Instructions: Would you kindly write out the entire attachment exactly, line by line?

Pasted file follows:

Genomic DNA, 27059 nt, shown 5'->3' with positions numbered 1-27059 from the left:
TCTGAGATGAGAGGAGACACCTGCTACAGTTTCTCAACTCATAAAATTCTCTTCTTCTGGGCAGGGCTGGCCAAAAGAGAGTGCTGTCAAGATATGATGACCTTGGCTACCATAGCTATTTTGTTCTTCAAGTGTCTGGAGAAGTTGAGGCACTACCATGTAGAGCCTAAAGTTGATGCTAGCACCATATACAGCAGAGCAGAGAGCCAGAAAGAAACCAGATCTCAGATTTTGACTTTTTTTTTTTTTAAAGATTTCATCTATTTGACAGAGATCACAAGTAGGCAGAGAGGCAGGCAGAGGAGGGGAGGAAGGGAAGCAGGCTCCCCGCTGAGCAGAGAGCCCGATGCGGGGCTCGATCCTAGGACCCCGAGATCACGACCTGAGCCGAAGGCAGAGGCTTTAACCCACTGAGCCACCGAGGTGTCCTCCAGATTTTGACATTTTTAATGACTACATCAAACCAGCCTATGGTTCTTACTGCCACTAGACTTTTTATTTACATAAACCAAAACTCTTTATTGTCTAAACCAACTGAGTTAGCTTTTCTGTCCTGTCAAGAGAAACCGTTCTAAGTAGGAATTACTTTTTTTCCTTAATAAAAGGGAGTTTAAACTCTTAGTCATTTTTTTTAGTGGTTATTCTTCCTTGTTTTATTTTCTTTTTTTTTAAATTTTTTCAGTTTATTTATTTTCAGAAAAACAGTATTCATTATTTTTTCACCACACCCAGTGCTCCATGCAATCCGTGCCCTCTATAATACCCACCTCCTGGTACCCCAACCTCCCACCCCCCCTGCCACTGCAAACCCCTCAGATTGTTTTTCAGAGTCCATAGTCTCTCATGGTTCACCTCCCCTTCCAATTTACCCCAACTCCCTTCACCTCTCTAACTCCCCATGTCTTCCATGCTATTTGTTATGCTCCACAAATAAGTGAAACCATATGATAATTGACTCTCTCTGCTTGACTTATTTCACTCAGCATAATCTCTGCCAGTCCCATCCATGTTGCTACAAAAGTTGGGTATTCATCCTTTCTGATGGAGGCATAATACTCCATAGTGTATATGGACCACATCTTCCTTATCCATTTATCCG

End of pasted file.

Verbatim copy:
Genomic DNA, 27059 nt, shown 5'->3' with positions numbered 1-27059 from the left:
TCTGAGATGAGAGGAGACACCTGCTACAGTTTCTCAACTCATAAAATTCTCTTCTTCTGGGCAGGGCTGGCCAAAAGAGAGTGCTGTCAAGATATGATGACCTTGGCTACCATAGCTATTTTGTTCTTCAAGTGTCTGGAGAAGTTGAGGCACTACCATGTAGAGCCTAAAGTTGATGCTAGCACCATATACAGCAGAGCAGAGAGCCAGAAAGAAACCAGATCTCAGATTTTGACTTTTTTTTTTTTTAAAGATTTCATCTATTTGACAGAGATCACAAGTAGGCAGAGAGGCAGGCAGAGGAGGGGAGGAAGGGAAGCAGGCTCCCCGCTGAGCAGAGAGCCCGATGCGGGGCTCGATCCTAGGACCCCGAGATCACGACCTGAGCCGAAGGCAGAGGCTTTAACCCACTGAGCCACCGAGGTGTCCTCCAGATTTTGACATTTTTAATGACTACATCAAACCAGCCTATGGTTCTTACTGCCACTAGACTTTTTATTTACATAAACCAAAACTCTTTATTGTCTAAACCAACTGAGTTAGCTTTTCTGTCCTGTCAAGAGAAACCGTTCTAAGTAGGAATTACTTTTTTTCCTTAATAAAAGGGAGTTTAAACTCTTAGTCATTTTTTTTAGTGGTTATTCTTCCTTGTTTTATTTTCTTTTTTTTTAAATTTTTTCAGTTTATTTATTTTCAGAAAAACAGTATTCATTATTTTTTCACCACACCCAGTGCTCCATGCAATCCGTGCCCTCTATAATACCCACCTCCTGGTACCCCAACCTCCCACCCCCCCTGCCACTGCAAACCCCTCAGATTGTTTTTCAGAGTCCATAGTCTCTCATGGTTCACCTCCCCTTCCAATTTACCCCAACTCCCTTCACCTCTCTAACTCCCCATGTCTTCCATGCTATTTGTTATGCTCCACAAATAAGTGAAACCATATGATAATTGACTCTCTCTGCTTGACTTATTTCACTCAGCATAATCTCTGCCAGTCCCATCCATGTTGCTACAAAAGTTGGGTATTCATCCTTTCTGATGGAGGCATAATACTCCATAGTGTATATGGACCACATCTTCCTTATCCATTTATCCG